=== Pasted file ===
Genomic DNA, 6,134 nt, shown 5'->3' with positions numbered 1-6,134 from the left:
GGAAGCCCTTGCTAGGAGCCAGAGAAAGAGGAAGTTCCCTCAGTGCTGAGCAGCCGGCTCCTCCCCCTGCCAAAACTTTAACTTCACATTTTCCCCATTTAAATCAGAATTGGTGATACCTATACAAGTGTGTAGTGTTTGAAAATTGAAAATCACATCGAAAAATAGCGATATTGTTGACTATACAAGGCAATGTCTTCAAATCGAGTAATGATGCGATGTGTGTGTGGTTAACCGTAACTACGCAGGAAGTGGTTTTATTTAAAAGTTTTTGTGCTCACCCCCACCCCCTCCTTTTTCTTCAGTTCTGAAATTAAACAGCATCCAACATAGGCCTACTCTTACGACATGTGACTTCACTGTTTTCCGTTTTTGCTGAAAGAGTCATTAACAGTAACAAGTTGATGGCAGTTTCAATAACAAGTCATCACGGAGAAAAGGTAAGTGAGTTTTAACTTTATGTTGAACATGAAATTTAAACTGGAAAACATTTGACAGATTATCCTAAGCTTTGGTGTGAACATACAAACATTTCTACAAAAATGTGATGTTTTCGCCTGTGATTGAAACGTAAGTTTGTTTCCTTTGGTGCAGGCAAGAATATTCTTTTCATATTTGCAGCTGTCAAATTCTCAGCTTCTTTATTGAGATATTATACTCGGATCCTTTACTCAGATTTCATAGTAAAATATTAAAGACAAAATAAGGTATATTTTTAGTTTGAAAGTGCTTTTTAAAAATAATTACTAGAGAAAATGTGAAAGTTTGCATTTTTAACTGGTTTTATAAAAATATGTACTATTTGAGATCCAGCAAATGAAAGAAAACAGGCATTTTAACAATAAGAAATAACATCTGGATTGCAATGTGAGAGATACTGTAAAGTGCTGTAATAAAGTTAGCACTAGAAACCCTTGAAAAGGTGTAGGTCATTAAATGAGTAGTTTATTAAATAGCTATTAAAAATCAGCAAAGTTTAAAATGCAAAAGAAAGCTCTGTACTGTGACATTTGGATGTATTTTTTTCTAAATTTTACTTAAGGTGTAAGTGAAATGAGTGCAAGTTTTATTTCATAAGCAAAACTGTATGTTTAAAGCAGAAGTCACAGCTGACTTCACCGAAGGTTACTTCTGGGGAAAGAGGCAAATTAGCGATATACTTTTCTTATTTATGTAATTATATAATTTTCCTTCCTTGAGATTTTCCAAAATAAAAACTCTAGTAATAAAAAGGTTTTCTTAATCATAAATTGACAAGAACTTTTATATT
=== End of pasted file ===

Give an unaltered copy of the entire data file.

Genomic DNA, 6,134 nt, shown 5'->3' with positions numbered 1-6,134 from the left:
GGAAGCCCTTGCTAGGAGCCAGAGAAAGAGGAAGTTCCCTCAGTGCTGAGCAGCCGGCTCCTCCCCCTGCCAAAACTTTAACTTCACATTTTCCCCATTTAAATCAGAATTGGTGATACCTATACAAGTGTGTAGTGTTTGAAAATTGAAAATCACATCGAAAAATAGCGATATTGTTGACTATACAAGGCAATGTCTTCAAATCGAGTAATGATGCGATGTGTGTGTGGTTAACCGTAACTACGCAGGAAGTGGTTTTATTTAAAAGTTTTTGTGCTCACCCCCACCCCCTCCTTTTTCTTCAGTTCTGAAATTAAACAGCATCCAACATAGGCCTACTCTTACGACATGTGACTTCACTGTTTTCCGTTTTTGCTGAAAGAGTCATTAACAGTAACAAGTTGATGGCAGTTTCAATAACAAGTCATCACGGAGAAAAGGTAAGTGAGTTTTAACTTTATGTTGAACATGAAATTTAAACTGGAAAACATTTGACAGATTATCCTAAGCTTTGGTGTGAACATACAAACATTTCTACAAAAATGTGATGTTTTCGCCTGTGATTGAAACGTAAGTTTGTTTCCTTTGGTGCAGGCAAGAATATTCTTTTCATATTTGCAGCTGTCAAATTCTCAGCTTCTTTATTGAGATATTATACTCGGATCCTTTACTCAGATTTCATAGTAAAATATTAAAGACAAAATAAGGTATATTTTTAGTTTGAAAGTGCTTTTTAAAAATAATTACTAGAGAAAATGTGAAAGTTTGCATTTTTAACTGGTTTTATAAAAATATGTACTATTTGAGATCCAGCAAATGAAAGAAAACAGGCATTTTAACAATAAGAAATAACATCTGGATTGCAATGTGAGAGATACTGTAAAGTGCTGTAATAAAGTTAGCACTAGAAACCCTTGAAAAGGTGTAGGTCATTAAATGAGTAGTTTATTAAATAGCTATTAAAAATCAGCAAAGTTTAAAATGCAAAAGAAAGCTCTGTACTGTGACATTTGGATGTATTTTTTTCTAAATTTTACTTAAGGTGTAAGTGAAATGAGTGCAAGTTTTATTTCATAAGCAAAACTGTATGTTTAAAGCAGAAGTCACAGCTGACTTCACCGAAGGTTACTTCTGGGGAAAGAGGCAAATTAGCGATATACTTTTCTTATTTATGTAATTATATAATTTTCCTTCCTTGAGATTTTCCAAAATAAAAACTCTAGTAATAAAAAGGTTTTCTTAATCATAAATTGACAAGAACTTTTATATT